Earlier in the week, Archbishop John Nienstedt was dealing with the release of the Archdiocese of St. Paul and Minneapolis list of accused priests. The list is already under fire as being incomplete and possibly including names of priests who are currently active or at least still in the public. He took to the pulpit and preached. In a homily that was released a day early and reported by the Minneapolis Tribune he wrote:
“The negative news reports about past incidents of clerical sexual abuse in this local church have rightly been met with shame, embarrassment and outrage that such heinous acts could be perpetrated by men who had taken priestly vows as well as bishops who failed to remove them from ministry,”
“When I arrived here seven years ago, one of the first things I was told was that this whole issue of clerical sex abuse had been taken care of and I didn’t have to worry about it,” he told reporters. “Unfortunately I believed that. … And so my biggest apology today is to say I overlooked this. I should have investigated it a lot more than I did. When the story started to break at the end of September, I was as surprised as anyone else.”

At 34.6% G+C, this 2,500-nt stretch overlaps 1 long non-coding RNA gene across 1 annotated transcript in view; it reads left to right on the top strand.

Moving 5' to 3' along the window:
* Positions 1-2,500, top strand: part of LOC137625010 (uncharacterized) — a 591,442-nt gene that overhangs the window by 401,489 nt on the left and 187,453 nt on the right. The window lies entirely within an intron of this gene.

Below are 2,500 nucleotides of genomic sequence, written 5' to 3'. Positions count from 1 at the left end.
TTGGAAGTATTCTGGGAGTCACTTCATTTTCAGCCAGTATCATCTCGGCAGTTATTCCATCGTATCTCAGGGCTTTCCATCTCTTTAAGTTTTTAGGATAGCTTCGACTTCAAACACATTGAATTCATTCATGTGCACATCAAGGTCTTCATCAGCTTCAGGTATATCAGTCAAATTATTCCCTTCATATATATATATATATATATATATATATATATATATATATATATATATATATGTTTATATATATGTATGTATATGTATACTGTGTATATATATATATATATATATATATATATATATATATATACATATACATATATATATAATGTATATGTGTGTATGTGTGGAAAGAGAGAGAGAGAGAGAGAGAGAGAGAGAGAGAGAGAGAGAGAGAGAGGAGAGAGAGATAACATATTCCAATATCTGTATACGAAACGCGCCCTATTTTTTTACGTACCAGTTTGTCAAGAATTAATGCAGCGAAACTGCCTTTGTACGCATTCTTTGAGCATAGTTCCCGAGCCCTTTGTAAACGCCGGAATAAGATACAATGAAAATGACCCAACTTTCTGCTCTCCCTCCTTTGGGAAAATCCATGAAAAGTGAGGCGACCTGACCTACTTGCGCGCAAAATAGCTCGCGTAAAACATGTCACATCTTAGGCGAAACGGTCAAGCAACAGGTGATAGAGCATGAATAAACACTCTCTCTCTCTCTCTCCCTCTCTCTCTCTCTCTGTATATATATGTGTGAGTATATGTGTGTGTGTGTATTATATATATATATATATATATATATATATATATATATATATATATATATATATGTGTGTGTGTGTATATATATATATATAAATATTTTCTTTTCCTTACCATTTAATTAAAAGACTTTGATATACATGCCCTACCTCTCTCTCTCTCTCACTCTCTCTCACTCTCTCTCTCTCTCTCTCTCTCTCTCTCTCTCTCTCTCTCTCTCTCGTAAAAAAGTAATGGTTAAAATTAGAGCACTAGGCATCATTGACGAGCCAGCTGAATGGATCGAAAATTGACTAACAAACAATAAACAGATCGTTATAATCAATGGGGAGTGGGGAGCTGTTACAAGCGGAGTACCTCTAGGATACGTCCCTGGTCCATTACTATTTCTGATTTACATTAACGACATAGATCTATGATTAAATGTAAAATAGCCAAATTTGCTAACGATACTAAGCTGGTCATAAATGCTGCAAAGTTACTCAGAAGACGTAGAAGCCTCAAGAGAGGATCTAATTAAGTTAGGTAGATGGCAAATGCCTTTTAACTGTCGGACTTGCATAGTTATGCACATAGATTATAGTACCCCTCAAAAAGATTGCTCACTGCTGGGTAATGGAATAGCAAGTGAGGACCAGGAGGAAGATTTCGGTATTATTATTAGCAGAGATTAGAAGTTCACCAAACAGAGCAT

The early release was a good way to get the message out to many more than would be sitting in the church in Edina. However, concerning the comments after raise some additional questions because he was previously the Bishop in the New Ulm Dioceses, their list has not yet been released. Will he be surprised about that one also? If the Minneapolis St Paul list hadn’t been released yet, how was he told it was taken care of? Was the real way it was taken care of that they had been successfully defending the cases with the statute of limitations?
Then later in the week, he was forced to take a leave because he had been accused of inappropriately touching a boy. There are differing opinions on how much cooperation there has been with the police in the investigation. We will continue to watch as the story unfolds.
The one pattern which is emerging is that the more current the issue, the less forthcoming the Church seems to be. The LA Times looked at the problems Archbishop Roger Mahony has dealt with and the effect his inaction has had.
Abuse of children and the continued silence by the offenders needs to be prevented. If you suffered, saw, or suspected such events, it is important to know that there is help out there.
A founding partner with Bradshaw & Bryant, Mike Bryant has always fought to find justice for his clients—knowing that legal troubles, both personal injury and criminal, can be devastating for a family. Voted a Top 40 Personal Injury "Super Lawyer" multiple years, Mr. Bryant has also been voted one of the Top 100 Minnesota "Super Lawyers" four times.